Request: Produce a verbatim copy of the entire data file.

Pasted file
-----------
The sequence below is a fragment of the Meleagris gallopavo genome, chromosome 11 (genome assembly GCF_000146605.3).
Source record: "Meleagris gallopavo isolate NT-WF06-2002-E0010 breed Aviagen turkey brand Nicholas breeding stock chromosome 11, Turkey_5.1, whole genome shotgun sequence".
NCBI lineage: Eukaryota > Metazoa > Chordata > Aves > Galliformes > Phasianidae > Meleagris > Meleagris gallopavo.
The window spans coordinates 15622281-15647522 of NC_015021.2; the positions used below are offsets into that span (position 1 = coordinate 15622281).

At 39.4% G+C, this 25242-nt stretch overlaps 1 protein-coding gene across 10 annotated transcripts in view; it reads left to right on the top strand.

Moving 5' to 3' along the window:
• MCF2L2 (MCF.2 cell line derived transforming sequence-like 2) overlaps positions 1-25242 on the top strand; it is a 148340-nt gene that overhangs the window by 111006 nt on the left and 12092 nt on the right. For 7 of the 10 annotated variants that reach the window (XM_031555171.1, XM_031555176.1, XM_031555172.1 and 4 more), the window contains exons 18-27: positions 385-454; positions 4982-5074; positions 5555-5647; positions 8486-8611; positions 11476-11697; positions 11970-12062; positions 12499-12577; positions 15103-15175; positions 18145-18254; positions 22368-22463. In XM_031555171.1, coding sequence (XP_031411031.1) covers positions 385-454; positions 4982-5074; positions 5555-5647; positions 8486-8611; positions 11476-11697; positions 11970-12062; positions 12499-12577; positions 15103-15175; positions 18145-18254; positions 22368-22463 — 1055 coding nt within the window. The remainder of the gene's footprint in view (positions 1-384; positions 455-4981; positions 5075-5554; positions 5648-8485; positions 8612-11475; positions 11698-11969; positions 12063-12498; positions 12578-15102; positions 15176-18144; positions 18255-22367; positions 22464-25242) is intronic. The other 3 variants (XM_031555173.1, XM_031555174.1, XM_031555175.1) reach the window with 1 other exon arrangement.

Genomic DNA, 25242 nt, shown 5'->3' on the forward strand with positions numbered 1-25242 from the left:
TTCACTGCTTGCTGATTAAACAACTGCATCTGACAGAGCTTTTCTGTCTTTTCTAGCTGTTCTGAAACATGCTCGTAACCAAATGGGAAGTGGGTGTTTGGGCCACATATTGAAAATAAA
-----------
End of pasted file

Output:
The sequence below is a fragment of the Meleagris gallopavo genome, chromosome 11 (genome assembly GCF_000146605.3).
Source record: "Meleagris gallopavo isolate NT-WF06-2002-E0010 breed Aviagen turkey brand Nicholas breeding stock chromosome 11, Turkey_5.1, whole genome shotgun sequence".
NCBI lineage: Eukaryota > Metazoa > Chordata > Aves > Galliformes > Phasianidae > Meleagris > Meleagris gallopavo.
The window spans coordinates 15622281-15647522 of NC_015021.2; the positions used below are offsets into that span (position 1 = coordinate 15622281).

At 39.4% G+C, this 25242-nt stretch overlaps 1 protein-coding gene across 10 annotated transcripts in view; it reads left to right on the top strand.

Moving 5' to 3' along the window:
• MCF2L2 (MCF.2 cell line derived transforming sequence-like 2) overlaps positions 1-25242 on the top strand; it is a 148340-nt gene that overhangs the window by 111006 nt on the left and 12092 nt on the right. For 7 of the 10 annotated variants that reach the window (XM_031555171.1, XM_031555176.1, XM_031555172.1 and 4 more), the window contains exons 18-27: positions 385-454; positions 4982-5074; positions 5555-5647; positions 8486-8611; positions 11476-11697; positions 11970-12062; positions 12499-12577; positions 15103-15175; positions 18145-18254; positions 22368-22463. In XM_031555171.1, coding sequence (XP_031411031.1) covers positions 385-454; positions 4982-5074; positions 5555-5647; positions 8486-8611; positions 11476-11697; positions 11970-12062; positions 12499-12577; positions 15103-15175; positions 18145-18254; positions 22368-22463 — 1055 coding nt within the window. The remainder of the gene's footprint in view (positions 1-384; positions 455-4981; positions 5075-5554; positions 5648-8485; positions 8612-11475; positions 11698-11969; positions 12063-12498; positions 12578-15102; positions 15176-18144; positions 18255-22367; positions 22464-25242) is intronic. The other 3 variants (XM_031555173.1, XM_031555174.1, XM_031555175.1) reach the window with 1 other exon arrangement.

Genomic DNA, 25242 nt, shown 5'->3' on the forward strand with positions numbered 1-25242 from the left:
TTCACTGCTTGCTGATTAAACAACTGCATCTGACAGAGCTTTTCTGTCTTTTCTAGCTGTTCTGAAACATGCTCGTAACCAAATGGGAAGTGGGTGTTTGGGCCACATATTGAAAATAAA